Yesterday, we got an apologetic letter from the head of the Shipwrights’ Guild
that an expert in the topic of skyboat repair would arrive today (the 10th) at
the hour before noon, or not much later, to perform a preliminary inspection
and investigation to determine what tools and workers and materials are
Me:“I could imagine greater speeds on their part.”
Kantele:“I could also imagine lesser speeds on their part.
Indeed, I need not merely imagine them — I have seen them!”
Me:“I suppose it would be rude to insist that the expert
come this afternoon or some such.”
Kantele:“I am beginning to wonder if we might not want to seem
more rude and insistant, and less polite and accomodating … but that may
be at the next sign of inadequacy on their part.”
Me:“Which I expect to come at the first hour after noon tomorrow.”
And today started with a pair of surprises … and not my usual sort of
The first surprise was at two hours past dawn, when Phaniet and I and
Vae-the-serpent were sitting in (or near, for Phaniet) the fireplace in one or
another of the parlors, discussing Locador things which had wandered very far
afield from the practical ones we had meant to discuss. Blenny knocked on the
door and called out, “Syffery? Ffere’s a Rassy fromma guild look at ff’ship.”
“Already? Well, show them in, and I’ll be down in a moment,” I said. I had
Phaniet brush the ashes off of me. Vae took care of herself — both the
ash-removal, and the healing (she’s not fireproof, but she insists on joining
me in the fireplace anyhow).
The second surprise was waiting for me in the parlor near the front door,
looking extremely nervous and tailtwitchy. Under his green leafy cloak with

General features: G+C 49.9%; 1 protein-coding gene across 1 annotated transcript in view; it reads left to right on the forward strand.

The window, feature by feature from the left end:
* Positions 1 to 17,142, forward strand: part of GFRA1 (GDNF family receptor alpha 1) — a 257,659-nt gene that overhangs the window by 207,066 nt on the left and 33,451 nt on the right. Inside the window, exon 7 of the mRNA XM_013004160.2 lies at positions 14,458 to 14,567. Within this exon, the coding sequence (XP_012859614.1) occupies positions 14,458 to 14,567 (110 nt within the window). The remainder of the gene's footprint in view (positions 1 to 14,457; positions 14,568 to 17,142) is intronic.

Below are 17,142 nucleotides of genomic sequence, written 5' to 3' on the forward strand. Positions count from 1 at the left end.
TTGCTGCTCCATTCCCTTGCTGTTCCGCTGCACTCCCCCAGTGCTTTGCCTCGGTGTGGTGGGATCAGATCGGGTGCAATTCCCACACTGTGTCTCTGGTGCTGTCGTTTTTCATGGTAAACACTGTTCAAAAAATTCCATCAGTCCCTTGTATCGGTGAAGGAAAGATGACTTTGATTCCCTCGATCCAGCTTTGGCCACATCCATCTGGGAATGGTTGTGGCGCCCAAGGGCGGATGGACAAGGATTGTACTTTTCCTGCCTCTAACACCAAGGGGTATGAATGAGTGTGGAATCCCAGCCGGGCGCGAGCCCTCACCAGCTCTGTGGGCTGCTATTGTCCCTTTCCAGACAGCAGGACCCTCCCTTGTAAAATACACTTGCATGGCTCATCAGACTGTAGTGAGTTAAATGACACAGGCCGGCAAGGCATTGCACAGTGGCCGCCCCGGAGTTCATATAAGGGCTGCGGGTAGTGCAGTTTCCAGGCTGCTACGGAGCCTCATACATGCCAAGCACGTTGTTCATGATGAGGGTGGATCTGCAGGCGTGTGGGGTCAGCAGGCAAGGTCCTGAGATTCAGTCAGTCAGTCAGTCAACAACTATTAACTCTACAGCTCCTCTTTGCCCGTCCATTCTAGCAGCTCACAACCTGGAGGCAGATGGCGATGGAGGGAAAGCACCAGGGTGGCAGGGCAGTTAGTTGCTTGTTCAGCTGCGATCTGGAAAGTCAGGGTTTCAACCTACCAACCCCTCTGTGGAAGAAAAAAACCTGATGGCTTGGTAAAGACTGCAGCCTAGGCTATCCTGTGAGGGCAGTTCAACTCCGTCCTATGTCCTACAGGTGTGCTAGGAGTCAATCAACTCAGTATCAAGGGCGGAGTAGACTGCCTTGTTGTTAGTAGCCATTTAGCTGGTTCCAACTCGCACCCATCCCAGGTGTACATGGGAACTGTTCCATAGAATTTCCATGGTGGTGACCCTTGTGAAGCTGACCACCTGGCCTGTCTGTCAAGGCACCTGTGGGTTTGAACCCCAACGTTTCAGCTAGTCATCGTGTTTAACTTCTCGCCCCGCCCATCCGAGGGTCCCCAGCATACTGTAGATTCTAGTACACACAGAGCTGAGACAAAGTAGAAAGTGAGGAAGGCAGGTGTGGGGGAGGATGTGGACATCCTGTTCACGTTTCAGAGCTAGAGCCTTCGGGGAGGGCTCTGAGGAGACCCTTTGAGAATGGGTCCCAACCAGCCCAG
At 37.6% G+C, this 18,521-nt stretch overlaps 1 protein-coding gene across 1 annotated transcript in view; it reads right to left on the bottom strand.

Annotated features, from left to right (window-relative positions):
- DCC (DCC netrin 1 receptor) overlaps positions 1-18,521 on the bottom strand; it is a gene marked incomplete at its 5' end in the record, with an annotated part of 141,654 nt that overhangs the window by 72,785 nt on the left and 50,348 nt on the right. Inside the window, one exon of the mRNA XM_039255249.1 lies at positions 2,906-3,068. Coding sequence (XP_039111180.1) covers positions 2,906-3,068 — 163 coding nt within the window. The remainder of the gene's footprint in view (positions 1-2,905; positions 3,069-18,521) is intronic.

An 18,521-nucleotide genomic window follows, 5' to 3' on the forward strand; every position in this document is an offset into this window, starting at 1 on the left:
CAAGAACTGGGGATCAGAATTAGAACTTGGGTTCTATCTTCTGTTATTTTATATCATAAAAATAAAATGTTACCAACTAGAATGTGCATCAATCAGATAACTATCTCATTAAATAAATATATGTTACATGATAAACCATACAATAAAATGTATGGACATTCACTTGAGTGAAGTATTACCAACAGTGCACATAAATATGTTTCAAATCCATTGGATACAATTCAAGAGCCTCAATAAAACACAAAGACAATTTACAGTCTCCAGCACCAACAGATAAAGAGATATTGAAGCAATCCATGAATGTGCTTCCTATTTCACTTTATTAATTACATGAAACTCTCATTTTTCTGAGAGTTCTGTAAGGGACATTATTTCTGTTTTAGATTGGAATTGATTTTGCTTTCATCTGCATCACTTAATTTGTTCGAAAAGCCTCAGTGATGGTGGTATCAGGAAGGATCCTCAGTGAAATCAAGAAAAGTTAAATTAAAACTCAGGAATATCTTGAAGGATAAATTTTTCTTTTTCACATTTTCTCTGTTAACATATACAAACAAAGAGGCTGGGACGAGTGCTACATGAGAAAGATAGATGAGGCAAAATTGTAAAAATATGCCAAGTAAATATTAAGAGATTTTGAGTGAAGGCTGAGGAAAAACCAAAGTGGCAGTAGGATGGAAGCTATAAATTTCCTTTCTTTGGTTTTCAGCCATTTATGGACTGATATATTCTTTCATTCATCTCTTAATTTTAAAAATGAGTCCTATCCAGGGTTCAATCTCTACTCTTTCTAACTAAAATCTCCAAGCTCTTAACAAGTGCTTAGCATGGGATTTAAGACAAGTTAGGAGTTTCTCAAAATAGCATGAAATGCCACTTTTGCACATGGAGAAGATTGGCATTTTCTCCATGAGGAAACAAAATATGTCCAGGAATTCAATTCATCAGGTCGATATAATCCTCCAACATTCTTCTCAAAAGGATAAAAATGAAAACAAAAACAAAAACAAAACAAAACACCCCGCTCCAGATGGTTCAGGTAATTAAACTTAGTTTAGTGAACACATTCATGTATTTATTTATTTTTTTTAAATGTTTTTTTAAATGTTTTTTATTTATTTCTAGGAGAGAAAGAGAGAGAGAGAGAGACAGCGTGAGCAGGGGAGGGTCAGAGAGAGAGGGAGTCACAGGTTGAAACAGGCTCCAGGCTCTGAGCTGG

the silver walnut at the clasp, and with his thrysus leaning in the corner and
his bicorne hat on quite straight. He was brown-furred with thin black rings
here and there, distinctly chubby, thin-tailed.
And I knew things about him that were not visible to see. The fur around his
waist is rather thin, for he wears his belts too tight. He tastes of cumin in
certain ways. He finds power quite appealing.
And there were some important things I didn’t know. Like, what the
manners are for meeting someone in legitimate public circumstances for the
first time, when one has met them disguised in illegitimate private
So I sort of boggled and fluttered in mid-air for a bit, and let him take the initiative.
He made a deep and carefully formal curtsey. “Ah, good day. I take it you
are the wizard Sythyry? I had not expected to have the pleasure of meeting
you; I understood that enchanters are generally busy of a morning.”
I smiled. “And a good day to yourself, O Rassimel tree-mage. My day’s labors
were finished early. To what do I owe the pleasure of your visit — for,
indeed, I believe it shall be a pleasure to make the acquaintance of an
illustrious mage of Eigrach?”
He looked about two-thirds relieved. “I am Thenel oa Iretario, tree-mage and
carpenter, associate member of the Shipwrights’ Guild. And it is a great
pleasure to make the acquaintance of a mighty and subtle deep-mage and wizard
of Ketheria. I have volunteered to execute the first steps in the repairs
which you have requested.”